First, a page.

National Geographic : 1964 Jul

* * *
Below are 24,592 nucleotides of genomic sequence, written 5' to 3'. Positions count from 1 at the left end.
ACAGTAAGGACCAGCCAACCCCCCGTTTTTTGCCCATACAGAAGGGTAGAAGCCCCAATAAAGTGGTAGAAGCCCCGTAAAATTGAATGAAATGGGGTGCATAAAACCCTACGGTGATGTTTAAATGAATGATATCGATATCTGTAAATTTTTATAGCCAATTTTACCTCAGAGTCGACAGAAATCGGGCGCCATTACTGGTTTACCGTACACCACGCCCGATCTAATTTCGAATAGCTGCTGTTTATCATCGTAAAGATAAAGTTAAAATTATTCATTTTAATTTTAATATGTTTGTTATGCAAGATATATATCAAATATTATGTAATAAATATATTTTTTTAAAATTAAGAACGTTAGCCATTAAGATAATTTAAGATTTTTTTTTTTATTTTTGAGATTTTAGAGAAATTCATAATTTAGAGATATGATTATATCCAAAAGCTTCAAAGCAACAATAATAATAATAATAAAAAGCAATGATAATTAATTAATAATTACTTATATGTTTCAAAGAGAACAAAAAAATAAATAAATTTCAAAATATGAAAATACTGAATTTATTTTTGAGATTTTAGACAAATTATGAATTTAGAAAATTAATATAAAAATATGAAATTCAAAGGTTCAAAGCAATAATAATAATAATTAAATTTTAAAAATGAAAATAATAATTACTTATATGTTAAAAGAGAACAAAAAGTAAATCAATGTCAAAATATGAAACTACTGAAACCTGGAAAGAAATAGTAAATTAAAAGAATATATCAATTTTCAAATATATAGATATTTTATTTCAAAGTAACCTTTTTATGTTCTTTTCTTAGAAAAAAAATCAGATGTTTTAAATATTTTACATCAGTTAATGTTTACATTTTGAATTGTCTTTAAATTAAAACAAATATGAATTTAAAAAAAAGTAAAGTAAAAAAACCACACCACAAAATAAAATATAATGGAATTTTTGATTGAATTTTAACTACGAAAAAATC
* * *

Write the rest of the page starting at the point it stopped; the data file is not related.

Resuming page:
sorbed some of the local lore. Fray Juan Crespi, chron icler of the Gaspar de Por tola expedition to upper California, first recorded seeing redwoods in 1769. He wrote of "very high trees of a red color," but his giants were hundreds of miles from Humboldt County. The Spanish, in fact, hard ly penetrated the Humboldt area, and so it is that the names of geographic fea tures date mostly from the gold rush in the mid-19th century. To Humboldt County came Capt. Ulysses S. Grant to pacify Indian tribes, and here Bret Harte wrote his first newspaper stories and got his first impressions of western local color. Yet the dramatic develop ment of the area waited for loggers. To this day, lumber remains the basic industry of Humboldt County, and the outdoor traditions of the logger give towns like Orick their zest. When Lowell Ha good talks about the magnif icent timber in the roadless valleys here, the visitor does well to remember. Road Leads Into Wilds While Eda and the young sters fished for trout in the creek, I visited some of the forest hinterlands. North of Orick about six miles I found an old logger's road that passed through state park land, then twisted up a hill side to emerge in a logged over wilderness. Along this road I could observe every phase in the rise and fall of Sequoia sempervirens,every aspect of its growth, harvest, and regrowth. Within the parkland I often left the car to wander through the pathless forest. Shafts of misty light pierced the superstructure, here and KODACHROMESBY PAUL A. ZAHL, NATIONALGEOGRAPHICSTAFFC N.G.S. Each bloom a bouquet, pink rhododendrons fringe a tall-tree grove. Study of water runoff from a cut-over redwood forest absorbs Dr. Peter E. Black of Humboldt State College, Arcata. His neutron meter accurately measures moisture in the soil. Dr. Black was one of a team of experts conducting the National Park Service-National Geographic Society survey of the conditions coast redwoods need for survival.